Lover spreads money on bed, intruder robs him, sets house on fire, shoots him in the buttocks and flees. Court rules his homeowners insurance did not cover loss

A Kentucky man attempted to reenact a scene from the movie Indecent Proposal. After laying $7000 on bed prior to planned romantic encounter, an intruder broke in, stole the money, set the house on fire, and shot him in the buttocks. He then found out his insurance policy had been cancelled.

Kentucky.COURT OF APPEALS CASE #4 ISSUED JUNE 23, 2006, summarized by LawReader.com in its weekly decisions:

INSURANCE COMPANY WAS NOT OBLIGATED TO PROVIDE COVERAGE AFTER HOMEOWNER FAILED TO PAY FOR THE POLICY.  IT WAS HOMEOWNER’S RESPONSIBILITY TO INFORM INSURER OF HIS NEW ADDRESS, THEREFORE FAILURE TO RECEIVE NOTICE OF POLICY CANCELLATION WAS NOT INSURER’S FAULT.

HUDDLESTON, SENIOR JUDGE: Richard Humphrey, the owner of a house situated on the banks of Kentucky Lake in Western
Kentucky, appeals from a summary judgment that denied his claim for insurance benefits and related damages arising from the partial destruction of his house by fire. This litigation arose after a fire at Humphrey’s lake house in Marshall County on May

Humphrey sought funds to pay off personal debts and also planned to finance a romantic weekend during which he planned to propose marriage to Kelley.

 Humphrey intended to recreate a scene from
the movie “Indecent Proposal,? where money would be spread across a bed for an intimate encounter.

That evening, Humphrey set the romantic mood by spreading the money on the sofa in the living room of the lake house. Unfortunately for Humphrey, a masked intruder forced his way into the home and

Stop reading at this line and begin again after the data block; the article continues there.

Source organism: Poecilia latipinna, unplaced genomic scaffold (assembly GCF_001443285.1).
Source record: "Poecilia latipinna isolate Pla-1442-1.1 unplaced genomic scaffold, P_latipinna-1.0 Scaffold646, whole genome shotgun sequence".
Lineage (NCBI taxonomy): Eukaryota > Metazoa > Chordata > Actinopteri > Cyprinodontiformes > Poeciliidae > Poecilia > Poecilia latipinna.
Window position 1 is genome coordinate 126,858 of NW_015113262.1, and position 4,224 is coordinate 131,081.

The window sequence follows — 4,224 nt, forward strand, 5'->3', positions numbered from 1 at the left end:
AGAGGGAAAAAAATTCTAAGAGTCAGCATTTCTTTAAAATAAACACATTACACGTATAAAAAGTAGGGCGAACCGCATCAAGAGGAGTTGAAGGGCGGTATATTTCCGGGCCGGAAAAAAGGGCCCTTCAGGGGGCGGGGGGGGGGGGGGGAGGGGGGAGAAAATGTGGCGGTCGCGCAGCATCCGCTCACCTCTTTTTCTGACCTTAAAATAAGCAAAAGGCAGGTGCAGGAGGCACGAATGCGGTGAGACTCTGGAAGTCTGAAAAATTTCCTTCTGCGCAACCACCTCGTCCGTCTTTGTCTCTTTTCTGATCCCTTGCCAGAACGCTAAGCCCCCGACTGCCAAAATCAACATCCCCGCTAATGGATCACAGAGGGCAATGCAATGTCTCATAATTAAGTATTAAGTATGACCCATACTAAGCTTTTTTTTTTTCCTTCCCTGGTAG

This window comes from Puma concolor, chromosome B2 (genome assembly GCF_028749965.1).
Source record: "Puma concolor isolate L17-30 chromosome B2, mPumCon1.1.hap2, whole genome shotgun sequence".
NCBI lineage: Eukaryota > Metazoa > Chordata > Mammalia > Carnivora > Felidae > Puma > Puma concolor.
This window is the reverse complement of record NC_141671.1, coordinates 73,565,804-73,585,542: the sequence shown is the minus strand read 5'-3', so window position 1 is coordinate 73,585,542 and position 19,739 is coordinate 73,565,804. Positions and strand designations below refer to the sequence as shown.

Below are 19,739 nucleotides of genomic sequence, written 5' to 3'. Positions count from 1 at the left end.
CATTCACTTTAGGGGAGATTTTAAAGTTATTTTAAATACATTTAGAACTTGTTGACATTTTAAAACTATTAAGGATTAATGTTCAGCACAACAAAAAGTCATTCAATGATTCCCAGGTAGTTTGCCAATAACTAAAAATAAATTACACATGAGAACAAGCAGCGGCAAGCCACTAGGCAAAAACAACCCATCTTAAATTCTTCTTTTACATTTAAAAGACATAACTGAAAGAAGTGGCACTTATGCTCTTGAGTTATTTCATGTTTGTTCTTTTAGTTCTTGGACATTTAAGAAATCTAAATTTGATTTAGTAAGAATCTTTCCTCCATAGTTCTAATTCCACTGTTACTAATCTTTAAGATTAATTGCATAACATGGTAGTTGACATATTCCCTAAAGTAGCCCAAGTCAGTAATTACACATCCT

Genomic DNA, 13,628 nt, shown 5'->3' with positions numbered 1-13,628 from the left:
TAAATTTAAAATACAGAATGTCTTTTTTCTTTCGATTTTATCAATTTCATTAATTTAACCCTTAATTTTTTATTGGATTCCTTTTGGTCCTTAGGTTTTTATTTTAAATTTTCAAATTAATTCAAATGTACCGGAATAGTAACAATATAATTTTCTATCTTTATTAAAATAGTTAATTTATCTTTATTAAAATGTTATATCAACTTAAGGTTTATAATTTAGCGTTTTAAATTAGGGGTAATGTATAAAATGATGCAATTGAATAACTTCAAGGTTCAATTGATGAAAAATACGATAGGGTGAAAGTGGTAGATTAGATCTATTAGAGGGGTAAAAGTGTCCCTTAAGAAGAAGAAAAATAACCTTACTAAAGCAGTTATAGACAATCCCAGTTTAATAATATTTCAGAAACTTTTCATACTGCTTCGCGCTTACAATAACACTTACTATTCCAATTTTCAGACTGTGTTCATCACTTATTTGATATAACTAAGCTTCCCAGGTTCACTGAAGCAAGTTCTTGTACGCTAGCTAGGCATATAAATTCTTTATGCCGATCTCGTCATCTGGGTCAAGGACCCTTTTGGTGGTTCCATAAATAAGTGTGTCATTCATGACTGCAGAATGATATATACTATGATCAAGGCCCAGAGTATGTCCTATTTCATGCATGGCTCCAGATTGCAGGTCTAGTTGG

brandished a gun. A physical altercation ensued and the intruder was revealed to be Chadwick.

During the scuffle, Humphrey was shot in the buttocks and knocked unconscious.
While the two men were fighting, Kelley gathered the money in a garbage bag and ran outside. Candles were inadvertently knocked over and the couch was engulfed in flames.

Chadwick dragged Humphrey outside the burning house and fled with the cash.
Chadwick and Kelley were subsequently prosecuted for their roles in the arson, assault and robbery.

On May 28, 1998, Humphrey filed a claim for the damage with Western Rivers Corporation, his local insurance agency.  Western Rivers informed Humphrey that his homeowner’s policy had
been cancelled by his insurance carrier, Grange Mutual Casualty Company, for non-payment of premium on May 14, 1998. Humphrey claimed he never received notice that his policy was to be
cancelled.

It is indisputable that Grange gave proper statutory
notice that the policy would be cancelled for non-payment. It is also undisputed that Mary, who was a named insured on the policy, continued living at the Missouri address where Grange sent the cancellation notices. Furthermore, it was Humphrey’s
responsibility to ensure that Grange had the proper contact information if he expected to receive mail at his lake house.

Once Grange properly cancelled the policy for non-payment, Grange no longer owed any duty to Humphrey. The parties’ relationship was based on contractual obligation, and Grange was
not obligated to provide coverage after Humphrey failed to pay for the policy.  Accordingly, summary judgment was properly granted in favor of Grange as a matter of law.

Finally, Humphrey argues Western Rivers is liable
under the UCSPA. We disagree. Western Rivers was not obligated to disclose the status of Humphrey’s policy, and it otherwise made no material misrepresentations.

Consequently, Humphrey’s claims must fail, and we find summary judgment for Western Rivers was proper as a matter of law.

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